The late President Roosevelt frequently recalled with pride his close relationship to two eminent figures in the. history of the Catholic Church in this country during the nineteenth century—Mother Elizabeth Seton, Foundress iii the United States of the Daughters of Charity of St. Vincent de Paul, whose cause for beatification is being advanced; and Archbishop James Roosevelt Baley, who occupied the See of Baltimore from 1872 to 1877.
Writing to the late Bishop Joseph M. Corrigan, then rector of the Catholic University of America, to explain why he would be unable to take part in a radio broadcast in November, 1939, President Roosevelt said :
" I regret exceedingly that circumstances beyond my control will prevent me from participating ' in the radio broadcast planned in connection with the celebration of the Golden Jubilee of the Catholic U‘niversity of America.
" I had hoped that I might. in connection with the jubilee, again visit the institution which honoured me with its degree and in whose progress I have. therefore. the enthusiastic interest of an alumnus. Godspeed C.U. in the attainment of its nobltst aims.
" Perhaps I may he pardoned for mentioning a personal and family interest in the Archdiocese of Baltimore, which latterly became the Archdioceses of Baltimore and Washington, within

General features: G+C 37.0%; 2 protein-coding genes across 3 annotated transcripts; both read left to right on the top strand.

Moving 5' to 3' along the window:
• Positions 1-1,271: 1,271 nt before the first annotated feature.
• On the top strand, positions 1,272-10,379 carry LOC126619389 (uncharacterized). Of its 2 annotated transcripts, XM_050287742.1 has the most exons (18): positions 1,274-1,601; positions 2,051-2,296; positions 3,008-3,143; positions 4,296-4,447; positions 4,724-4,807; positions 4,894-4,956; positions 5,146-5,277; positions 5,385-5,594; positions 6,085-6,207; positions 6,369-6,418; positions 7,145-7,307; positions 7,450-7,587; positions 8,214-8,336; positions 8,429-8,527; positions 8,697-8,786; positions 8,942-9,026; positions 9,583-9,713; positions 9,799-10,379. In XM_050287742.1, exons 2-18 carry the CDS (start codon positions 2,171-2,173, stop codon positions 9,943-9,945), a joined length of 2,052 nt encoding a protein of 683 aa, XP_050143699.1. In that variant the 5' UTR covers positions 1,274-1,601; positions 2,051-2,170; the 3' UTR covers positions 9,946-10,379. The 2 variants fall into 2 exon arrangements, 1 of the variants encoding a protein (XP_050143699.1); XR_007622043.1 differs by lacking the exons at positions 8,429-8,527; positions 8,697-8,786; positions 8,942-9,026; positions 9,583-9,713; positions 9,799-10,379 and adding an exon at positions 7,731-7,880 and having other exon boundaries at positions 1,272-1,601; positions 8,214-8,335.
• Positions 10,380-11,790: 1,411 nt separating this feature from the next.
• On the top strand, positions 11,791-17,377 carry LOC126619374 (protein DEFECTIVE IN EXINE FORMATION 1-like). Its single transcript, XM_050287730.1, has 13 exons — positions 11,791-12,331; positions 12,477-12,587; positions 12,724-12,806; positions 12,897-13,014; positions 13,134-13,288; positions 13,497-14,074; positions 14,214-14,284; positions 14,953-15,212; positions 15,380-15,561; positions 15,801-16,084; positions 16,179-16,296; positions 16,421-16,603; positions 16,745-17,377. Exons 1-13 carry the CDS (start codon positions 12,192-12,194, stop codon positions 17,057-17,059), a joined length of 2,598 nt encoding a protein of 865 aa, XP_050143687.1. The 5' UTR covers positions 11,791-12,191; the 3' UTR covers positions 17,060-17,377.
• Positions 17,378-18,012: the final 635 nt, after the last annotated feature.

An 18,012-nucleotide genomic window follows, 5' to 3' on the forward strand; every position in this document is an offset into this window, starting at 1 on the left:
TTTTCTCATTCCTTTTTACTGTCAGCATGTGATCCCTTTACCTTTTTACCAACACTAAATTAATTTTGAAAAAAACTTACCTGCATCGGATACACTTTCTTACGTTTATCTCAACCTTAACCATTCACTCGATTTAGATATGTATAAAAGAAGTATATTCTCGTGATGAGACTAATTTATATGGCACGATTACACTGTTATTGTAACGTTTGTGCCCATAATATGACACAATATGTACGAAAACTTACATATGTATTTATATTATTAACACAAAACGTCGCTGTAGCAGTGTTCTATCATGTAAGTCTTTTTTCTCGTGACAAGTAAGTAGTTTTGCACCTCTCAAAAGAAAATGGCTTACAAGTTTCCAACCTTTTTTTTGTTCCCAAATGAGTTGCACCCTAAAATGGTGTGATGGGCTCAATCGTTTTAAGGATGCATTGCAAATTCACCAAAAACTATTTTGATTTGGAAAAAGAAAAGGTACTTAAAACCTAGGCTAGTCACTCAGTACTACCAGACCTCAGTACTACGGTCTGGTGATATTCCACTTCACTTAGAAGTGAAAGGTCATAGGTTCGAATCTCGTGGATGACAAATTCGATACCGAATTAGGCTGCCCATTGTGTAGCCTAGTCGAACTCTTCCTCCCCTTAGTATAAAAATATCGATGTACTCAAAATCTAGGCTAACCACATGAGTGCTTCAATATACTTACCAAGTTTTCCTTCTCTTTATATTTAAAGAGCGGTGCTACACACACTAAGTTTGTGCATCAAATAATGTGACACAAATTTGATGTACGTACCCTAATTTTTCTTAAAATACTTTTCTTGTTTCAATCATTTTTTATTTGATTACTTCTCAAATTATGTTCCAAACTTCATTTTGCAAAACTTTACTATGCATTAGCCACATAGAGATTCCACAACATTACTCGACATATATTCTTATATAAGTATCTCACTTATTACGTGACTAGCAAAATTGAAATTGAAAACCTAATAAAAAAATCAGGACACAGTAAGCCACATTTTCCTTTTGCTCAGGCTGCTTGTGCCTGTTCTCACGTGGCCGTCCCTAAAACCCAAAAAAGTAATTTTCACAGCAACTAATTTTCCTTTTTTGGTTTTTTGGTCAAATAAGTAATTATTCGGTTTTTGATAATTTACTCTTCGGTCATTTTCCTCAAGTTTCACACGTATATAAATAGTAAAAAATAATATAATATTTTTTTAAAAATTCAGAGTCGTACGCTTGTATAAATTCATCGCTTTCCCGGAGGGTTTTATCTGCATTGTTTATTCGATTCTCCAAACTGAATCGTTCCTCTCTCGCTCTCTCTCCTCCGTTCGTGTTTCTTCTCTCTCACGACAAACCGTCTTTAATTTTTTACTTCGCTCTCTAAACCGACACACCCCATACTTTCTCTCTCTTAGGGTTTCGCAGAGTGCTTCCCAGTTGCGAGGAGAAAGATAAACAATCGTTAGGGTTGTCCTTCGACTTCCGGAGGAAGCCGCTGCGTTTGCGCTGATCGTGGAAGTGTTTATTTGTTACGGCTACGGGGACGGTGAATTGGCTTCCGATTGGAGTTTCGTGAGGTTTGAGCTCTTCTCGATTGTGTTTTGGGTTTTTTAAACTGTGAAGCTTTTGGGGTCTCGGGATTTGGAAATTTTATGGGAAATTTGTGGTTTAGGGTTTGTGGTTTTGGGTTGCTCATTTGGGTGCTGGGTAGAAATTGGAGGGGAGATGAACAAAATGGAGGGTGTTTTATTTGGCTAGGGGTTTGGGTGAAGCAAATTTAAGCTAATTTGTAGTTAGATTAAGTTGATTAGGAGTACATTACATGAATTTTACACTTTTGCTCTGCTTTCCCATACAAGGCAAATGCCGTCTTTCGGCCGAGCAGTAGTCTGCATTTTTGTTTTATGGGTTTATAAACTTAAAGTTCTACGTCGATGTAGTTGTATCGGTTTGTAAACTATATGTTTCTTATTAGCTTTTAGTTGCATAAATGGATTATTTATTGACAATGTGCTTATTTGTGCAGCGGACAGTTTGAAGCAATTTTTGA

whose bounds the University is situated. An earlier Archbishop of Baltimort, James Roosevelt Bayley, was my father's first cousin. Those of you who are familiar with the succession in the line of Baltimore prelates know that Archbishop Bayley. a nephew of Mother Seton, was the immediate predecessyr of the venerable Cardinal Gibbons, whose friendship was very dear to me and whose memory is in benediction."
CATHOLIC CABINET MINISTERS
It is also being noted by Catholics in America that of eight Catholics who served as cabinet members' since the founding of this nation, three were appointed by the late President Franklin D. Roosevelt. A fourth Catholic, also named by the late Chief Executive for a cabinet post, died before taking the oath of office.
The three Catholics who served in Mr. Roosevelt's cabinet since he assumed office in 1933 were Postmaster General James A. Farley, who served from 1933 to 1940; Attorney General Frank Murphy, who held his post from 1939 to MO, when he was named Associate Justice of the Supreme Court ; and the present Postmaster General, Frank C. Walker, who took office in 1940. United States Senator Thomas J. Walsh, of Montana. aho was named in 1935 for the post of Attorney General. died before he took the oath of office.